Exosomes are abundantly secreted by most cells that carry membrane and cytosolic factors that can reflect the physiologic state of their source cells and thus have strong potential to serve as biomarkers for early diagnosis, disease staging, and treatment monitoring. However, traditional diagnostic or prognostic applications that might use exosomes are hindered by the lack of rapid and sensitive assays that can exploit their biological information. An array of assay approaches have been developed to address this deficit, including those that integrate immunoassays with nanoplasmonic sensors to measure changes in optical refractive indexes in response to the binding of low concentrations of their targeted molecules. These sensors take advantage of enhanced and tunable interactions between the electron clouds of nanoplasmonic particles and structures and incident electromagnetic radiation to enable isolation-free and ultrasensitive quantification of disease-associated exosome biomarkers present in complex biological samples. These unique advantages make nanoplasmonic sensing one of the most competitive approaches available for clinical applications and point-of-care tests that evaluate exosome-based biomarkers. Researchers from Tulane University summarize the origin and clinical utility of exosomes and the limitations of current isolation and analysis approaches before discussing the specific advantages and limitations of nanoplasmonic sensing devices and indicating what additional developments are necessary to allow the translation of these approaches into clinical applications.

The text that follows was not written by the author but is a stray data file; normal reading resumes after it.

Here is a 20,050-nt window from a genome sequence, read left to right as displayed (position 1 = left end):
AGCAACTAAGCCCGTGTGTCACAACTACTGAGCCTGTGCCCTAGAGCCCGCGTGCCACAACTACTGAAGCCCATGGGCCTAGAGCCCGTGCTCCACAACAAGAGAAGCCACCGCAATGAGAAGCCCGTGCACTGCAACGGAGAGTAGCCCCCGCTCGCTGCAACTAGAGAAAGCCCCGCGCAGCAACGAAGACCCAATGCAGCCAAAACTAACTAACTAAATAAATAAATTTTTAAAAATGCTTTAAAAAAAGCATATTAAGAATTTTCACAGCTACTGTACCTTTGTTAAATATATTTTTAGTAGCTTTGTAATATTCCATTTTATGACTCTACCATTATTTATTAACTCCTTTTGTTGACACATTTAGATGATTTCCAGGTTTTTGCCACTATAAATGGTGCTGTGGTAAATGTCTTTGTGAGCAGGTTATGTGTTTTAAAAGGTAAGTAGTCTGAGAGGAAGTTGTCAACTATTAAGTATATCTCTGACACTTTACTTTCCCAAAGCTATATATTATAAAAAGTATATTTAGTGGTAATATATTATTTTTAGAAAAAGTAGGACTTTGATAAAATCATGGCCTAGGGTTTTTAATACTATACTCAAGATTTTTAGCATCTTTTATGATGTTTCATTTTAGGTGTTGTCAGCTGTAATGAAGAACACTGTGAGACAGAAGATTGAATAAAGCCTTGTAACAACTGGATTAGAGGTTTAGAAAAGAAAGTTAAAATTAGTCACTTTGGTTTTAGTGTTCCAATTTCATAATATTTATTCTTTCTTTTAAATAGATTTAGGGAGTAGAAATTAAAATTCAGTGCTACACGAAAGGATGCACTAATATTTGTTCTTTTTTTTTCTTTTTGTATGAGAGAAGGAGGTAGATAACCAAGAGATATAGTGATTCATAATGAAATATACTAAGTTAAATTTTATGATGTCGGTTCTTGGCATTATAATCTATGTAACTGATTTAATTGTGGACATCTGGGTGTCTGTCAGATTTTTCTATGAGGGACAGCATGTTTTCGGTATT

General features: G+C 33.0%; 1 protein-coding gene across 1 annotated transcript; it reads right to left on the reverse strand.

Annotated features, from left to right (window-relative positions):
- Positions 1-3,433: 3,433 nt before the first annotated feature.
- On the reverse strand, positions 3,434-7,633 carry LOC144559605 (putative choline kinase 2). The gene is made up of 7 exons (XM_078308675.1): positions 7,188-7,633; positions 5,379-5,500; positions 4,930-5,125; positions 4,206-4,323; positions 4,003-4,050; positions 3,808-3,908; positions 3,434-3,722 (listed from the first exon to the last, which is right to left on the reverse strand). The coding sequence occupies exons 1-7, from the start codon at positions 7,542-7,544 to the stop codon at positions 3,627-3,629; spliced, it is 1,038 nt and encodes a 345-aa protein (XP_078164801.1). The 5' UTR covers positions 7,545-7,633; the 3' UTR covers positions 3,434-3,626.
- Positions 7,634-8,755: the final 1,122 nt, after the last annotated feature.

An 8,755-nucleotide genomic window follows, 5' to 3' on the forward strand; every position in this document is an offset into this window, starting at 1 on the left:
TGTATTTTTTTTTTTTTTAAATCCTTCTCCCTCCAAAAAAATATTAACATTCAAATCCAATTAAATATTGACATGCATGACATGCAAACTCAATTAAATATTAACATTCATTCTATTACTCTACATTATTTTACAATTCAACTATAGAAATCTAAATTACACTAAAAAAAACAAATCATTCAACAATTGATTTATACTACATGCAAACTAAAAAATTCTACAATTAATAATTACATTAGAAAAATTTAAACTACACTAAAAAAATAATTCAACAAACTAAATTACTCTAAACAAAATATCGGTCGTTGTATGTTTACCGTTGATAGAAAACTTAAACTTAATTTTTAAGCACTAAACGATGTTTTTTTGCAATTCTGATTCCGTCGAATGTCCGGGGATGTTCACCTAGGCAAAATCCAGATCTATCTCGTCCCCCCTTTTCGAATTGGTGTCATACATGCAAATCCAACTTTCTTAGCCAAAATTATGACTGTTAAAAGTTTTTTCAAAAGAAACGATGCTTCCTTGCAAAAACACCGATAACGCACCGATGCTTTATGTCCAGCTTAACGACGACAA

Nanoplasmon-enhanced scattering assays for exosome analysis
(a) Near-field nanoplasmon-enhanced scattering (nPES) assay approach for specific EV detection where exosomes captured by a general exosome marker (e.g., anti-CD81 antibody) are incubated with morphologically distinct gold nanoparticles conjugated with antibody probes to general exosome (e.g., CD9 and CD63) and disease-specific surface markers. (b) Far-field nPES assay approach four automated dark-field imaging of plasmon-enhanced light scattering from gold nanoparticles conjugated to a general exosome marker (e.g., CD9) that are bound to target EVs captured by a disease-associated exosome surface marker (e.g., EpCAM). (c) Biomimetic coating approach allows selective capture of cancer cell-derived exosomes and reduces signal artifacts when plasmonic signal from captured nanoprobes is detected by dark field microscope image analysis. (d) Noise reduction approach to resolve nPES signal from nanoparticle probes from scattering artifacts.